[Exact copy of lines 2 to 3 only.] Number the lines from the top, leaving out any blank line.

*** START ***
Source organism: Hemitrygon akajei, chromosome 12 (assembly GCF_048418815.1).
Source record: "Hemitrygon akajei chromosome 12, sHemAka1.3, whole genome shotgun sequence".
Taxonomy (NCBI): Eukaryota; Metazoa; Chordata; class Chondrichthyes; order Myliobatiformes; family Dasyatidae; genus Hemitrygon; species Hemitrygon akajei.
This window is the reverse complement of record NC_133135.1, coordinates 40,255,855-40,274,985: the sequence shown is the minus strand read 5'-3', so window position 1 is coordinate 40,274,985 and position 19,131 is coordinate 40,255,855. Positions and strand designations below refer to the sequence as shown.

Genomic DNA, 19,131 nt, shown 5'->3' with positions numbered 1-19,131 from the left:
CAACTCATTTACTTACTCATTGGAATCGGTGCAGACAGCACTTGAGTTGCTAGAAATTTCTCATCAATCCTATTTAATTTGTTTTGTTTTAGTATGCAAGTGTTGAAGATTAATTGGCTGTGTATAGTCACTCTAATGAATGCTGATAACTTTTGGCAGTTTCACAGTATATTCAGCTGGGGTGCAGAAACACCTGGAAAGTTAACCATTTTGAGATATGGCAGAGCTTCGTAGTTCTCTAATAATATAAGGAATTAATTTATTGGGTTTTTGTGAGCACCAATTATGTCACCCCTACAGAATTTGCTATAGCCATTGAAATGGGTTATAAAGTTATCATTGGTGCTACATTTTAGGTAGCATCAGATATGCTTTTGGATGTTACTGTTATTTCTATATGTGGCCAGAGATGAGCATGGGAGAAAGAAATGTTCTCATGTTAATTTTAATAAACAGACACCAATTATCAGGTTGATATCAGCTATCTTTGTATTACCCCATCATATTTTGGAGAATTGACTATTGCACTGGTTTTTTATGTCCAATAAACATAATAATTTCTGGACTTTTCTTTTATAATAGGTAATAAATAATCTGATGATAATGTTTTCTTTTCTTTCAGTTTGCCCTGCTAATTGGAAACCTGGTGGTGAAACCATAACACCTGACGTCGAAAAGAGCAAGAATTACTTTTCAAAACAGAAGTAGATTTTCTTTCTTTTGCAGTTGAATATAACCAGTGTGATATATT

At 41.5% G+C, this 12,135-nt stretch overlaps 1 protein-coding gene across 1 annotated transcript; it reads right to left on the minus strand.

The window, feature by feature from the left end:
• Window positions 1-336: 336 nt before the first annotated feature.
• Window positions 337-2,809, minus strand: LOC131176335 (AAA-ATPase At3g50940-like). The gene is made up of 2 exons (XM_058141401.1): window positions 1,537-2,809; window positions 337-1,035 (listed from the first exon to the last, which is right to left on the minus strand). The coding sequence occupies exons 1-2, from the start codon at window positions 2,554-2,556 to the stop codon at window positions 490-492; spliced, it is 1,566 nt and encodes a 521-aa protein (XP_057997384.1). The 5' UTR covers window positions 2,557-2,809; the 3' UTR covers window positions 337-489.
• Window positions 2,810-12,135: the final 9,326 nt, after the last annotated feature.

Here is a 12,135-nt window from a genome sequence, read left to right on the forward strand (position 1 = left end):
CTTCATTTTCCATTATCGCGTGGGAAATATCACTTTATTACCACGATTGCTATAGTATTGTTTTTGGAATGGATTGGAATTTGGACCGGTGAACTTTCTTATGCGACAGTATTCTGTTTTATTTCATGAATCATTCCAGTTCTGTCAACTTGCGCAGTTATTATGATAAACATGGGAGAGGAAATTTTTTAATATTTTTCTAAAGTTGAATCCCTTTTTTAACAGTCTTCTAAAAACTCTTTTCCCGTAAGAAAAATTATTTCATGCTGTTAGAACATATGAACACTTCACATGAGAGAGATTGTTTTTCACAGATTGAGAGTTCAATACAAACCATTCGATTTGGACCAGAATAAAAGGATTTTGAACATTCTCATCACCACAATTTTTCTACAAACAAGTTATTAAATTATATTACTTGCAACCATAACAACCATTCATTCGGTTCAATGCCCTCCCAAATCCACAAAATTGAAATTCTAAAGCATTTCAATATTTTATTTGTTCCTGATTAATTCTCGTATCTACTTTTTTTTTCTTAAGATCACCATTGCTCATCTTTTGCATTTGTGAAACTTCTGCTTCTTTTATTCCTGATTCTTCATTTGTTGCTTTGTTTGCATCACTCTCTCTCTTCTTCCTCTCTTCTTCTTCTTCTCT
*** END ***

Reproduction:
Source record: "Hemitrygon akajei chromosome 12, sHemAka1.3, whole genome shotgun sequence".
Taxonomy (NCBI): Eukaryota; Metazoa; Chordata; class Chondrichthyes; order Myliobatiformes; family Dasyatidae; genus Hemitrygon; species Hemitrygon akajei.